The challenge of every sports photographer is to capture both the emotion and motion of an instant in time and as such, the most asked question both from my workshop participants and from people who find out that I shoot sports is “How to I capture motion?”
I only wish there were one right answer. If there were, I would have cards printed that would say, To Capture Motion do the following! Unfortunately there is no magical card with the one answer, just like so many things in photography, it is all situational.
There are a few guidelines that I will provide you has a start, but before I do, if you have a chance go back and read my blog post from December 2011, Shooting with Intention.
The reason to re-read my prior post is that it is critical that you understand the situation you are in and what you are trying to achieve prior to shooting.
One of the most common ways to capture motion is to use a slower shutter speed. I suggest that you experiment with shooting at 1/100th; 1/125th and 1/160th. In addition you can use the slowed shutter speed in two ways:
- Panning – following the moving object as it goes by you; and
- Letting the primary object blur while keeping the background in sharp focus.
The following two images are of Eneko Llanos and where shot from the back of a moto at the Abu Dhabi Triathlon on March 3, 2012. I had my driver pull up along side Eneko and match his speed. The first shot is at 1/1250th and the second shot is at 1/100th. These images where shot within seconds of each other as you can see by the view of the Persian Gulf from the bridge.
- The first image is sharp, right down to the individual spokes and the logo on the wheels; and
- The next image, there is some blur to the background, which is mostly noticeable on the vertical elements of the bridge structure and there is a spin on the logo on the wheels. The island in the background still looks fairly sharp due primarily to its distance away from our main subject.
The next image was again shot from a moto at 1/100th of Jimmy Johnsen at Challenge Copenhagen. Since the background is much closer you can see how it is blurred.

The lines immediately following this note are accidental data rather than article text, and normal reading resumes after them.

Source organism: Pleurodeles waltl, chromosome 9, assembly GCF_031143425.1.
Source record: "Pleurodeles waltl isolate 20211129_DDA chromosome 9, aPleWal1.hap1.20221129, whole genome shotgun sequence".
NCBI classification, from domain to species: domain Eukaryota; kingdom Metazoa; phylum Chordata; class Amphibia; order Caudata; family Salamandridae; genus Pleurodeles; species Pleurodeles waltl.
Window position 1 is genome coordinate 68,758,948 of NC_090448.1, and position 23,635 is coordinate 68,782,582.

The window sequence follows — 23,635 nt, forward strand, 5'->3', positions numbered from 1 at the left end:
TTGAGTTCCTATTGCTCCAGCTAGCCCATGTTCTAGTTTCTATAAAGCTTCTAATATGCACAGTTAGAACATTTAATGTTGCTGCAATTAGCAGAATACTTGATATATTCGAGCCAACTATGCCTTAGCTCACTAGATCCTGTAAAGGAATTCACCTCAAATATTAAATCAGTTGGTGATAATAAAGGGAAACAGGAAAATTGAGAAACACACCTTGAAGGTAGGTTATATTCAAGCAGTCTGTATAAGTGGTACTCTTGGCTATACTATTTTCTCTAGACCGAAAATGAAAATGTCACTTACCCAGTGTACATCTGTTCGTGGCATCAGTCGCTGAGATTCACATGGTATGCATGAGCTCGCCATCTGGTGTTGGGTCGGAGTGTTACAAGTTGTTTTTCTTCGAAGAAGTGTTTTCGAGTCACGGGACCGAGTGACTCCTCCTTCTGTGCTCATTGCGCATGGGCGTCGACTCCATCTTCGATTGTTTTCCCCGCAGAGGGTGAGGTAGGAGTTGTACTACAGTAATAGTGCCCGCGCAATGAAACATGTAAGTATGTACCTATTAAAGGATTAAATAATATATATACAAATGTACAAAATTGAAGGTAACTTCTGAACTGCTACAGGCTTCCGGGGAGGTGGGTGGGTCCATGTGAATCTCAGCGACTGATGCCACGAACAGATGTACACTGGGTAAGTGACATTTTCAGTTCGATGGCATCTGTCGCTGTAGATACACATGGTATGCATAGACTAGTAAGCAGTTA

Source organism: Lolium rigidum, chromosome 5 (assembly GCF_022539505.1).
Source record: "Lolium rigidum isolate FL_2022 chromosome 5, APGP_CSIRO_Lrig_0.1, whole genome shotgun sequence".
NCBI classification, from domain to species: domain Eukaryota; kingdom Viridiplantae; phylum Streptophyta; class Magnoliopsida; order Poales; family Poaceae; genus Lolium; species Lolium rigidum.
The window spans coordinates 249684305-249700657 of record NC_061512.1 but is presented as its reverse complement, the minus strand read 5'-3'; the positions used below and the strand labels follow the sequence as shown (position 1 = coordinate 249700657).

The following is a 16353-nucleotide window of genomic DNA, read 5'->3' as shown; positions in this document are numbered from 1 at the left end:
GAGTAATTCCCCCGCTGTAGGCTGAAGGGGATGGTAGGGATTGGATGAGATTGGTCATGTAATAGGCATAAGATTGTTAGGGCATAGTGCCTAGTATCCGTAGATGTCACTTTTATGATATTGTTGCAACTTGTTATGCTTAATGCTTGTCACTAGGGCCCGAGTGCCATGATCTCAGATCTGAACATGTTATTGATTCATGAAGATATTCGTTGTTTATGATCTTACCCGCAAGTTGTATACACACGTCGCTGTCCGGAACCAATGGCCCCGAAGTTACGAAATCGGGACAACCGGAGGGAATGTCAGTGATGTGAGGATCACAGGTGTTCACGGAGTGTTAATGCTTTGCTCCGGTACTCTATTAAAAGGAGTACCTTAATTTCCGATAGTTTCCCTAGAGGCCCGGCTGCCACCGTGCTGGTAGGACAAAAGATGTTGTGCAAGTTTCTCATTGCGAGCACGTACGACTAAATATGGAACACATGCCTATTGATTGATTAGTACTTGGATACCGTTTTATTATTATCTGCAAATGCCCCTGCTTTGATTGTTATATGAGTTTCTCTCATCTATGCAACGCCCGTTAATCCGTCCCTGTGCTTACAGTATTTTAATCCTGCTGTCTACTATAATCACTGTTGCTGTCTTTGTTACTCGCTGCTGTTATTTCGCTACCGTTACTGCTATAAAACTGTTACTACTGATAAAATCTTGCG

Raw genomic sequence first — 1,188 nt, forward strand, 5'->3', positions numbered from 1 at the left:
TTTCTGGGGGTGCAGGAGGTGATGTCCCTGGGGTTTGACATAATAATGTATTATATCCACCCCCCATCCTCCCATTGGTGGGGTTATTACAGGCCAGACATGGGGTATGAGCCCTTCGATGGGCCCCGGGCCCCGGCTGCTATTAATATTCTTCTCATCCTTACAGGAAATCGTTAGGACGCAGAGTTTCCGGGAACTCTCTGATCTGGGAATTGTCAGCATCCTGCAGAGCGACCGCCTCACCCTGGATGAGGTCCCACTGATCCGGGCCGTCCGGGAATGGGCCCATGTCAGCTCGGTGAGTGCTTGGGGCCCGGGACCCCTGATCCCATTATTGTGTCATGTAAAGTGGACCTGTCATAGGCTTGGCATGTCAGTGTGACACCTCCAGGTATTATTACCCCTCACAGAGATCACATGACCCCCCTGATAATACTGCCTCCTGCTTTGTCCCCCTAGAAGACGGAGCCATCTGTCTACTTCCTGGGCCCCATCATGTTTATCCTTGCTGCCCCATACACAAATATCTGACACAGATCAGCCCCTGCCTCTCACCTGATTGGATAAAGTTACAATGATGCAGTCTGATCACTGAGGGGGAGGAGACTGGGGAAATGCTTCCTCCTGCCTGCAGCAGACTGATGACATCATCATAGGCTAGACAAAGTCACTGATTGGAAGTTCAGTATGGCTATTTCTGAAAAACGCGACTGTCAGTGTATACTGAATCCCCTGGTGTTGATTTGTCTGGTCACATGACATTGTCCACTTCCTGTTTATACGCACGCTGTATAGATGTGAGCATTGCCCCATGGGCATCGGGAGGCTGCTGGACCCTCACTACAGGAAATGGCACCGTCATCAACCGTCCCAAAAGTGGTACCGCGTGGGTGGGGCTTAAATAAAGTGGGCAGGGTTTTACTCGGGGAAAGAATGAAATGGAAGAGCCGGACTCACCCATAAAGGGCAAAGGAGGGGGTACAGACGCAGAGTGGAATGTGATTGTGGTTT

I know there are very few of us that get to (or really want to) shoot while sitting backwards on the back of a motorcycle, but the effect is really the same as following the subject as they riding by. The recent technology of Image Stabilized lens are a great help. If you are panning horizontally, the lens will stabilize the vertical movement of your lens. Similarly if you are panning vertically, your horizontal movements will be stabilized. Keep in mind, it image stabilization does nothing to stabilize the subject, it stabilizes the photographer!
Next we are going to slow the shutter speed even more, but hold the camera steady. Here are three shots from the Medtronic Twin Cities Marathon, one by me and two by one of my periodic partners in crime, Joe Michl. The shutter speeds are 1/50th, 1/30th and 1/20th respectively.
Now that everyone is thinking about slow shutter speeds, it is also possible to convey the idea of motion by using a high shutter speed (1/1000th). The first image is again from the Medtronic Twin Cities Marathon and showing the lead pack of runners early in the race. Not only are their feet off of the ground, but the splashing of the water at the aid station, can only occur when there is motion.
The next image is from the 2012 Minnesota High School Section Ski Championship. Again the image is razor sharp (1/1600th) but slalom gate is bent over and the snow is kicking up under her skis, which can only happen at speed.
Finally, now matter what your shutter speed, if you manage to get a shot of The Flash, you immediately know there is motion!
Shoot with intention, practice and go out and have some fun, remember the photons are free!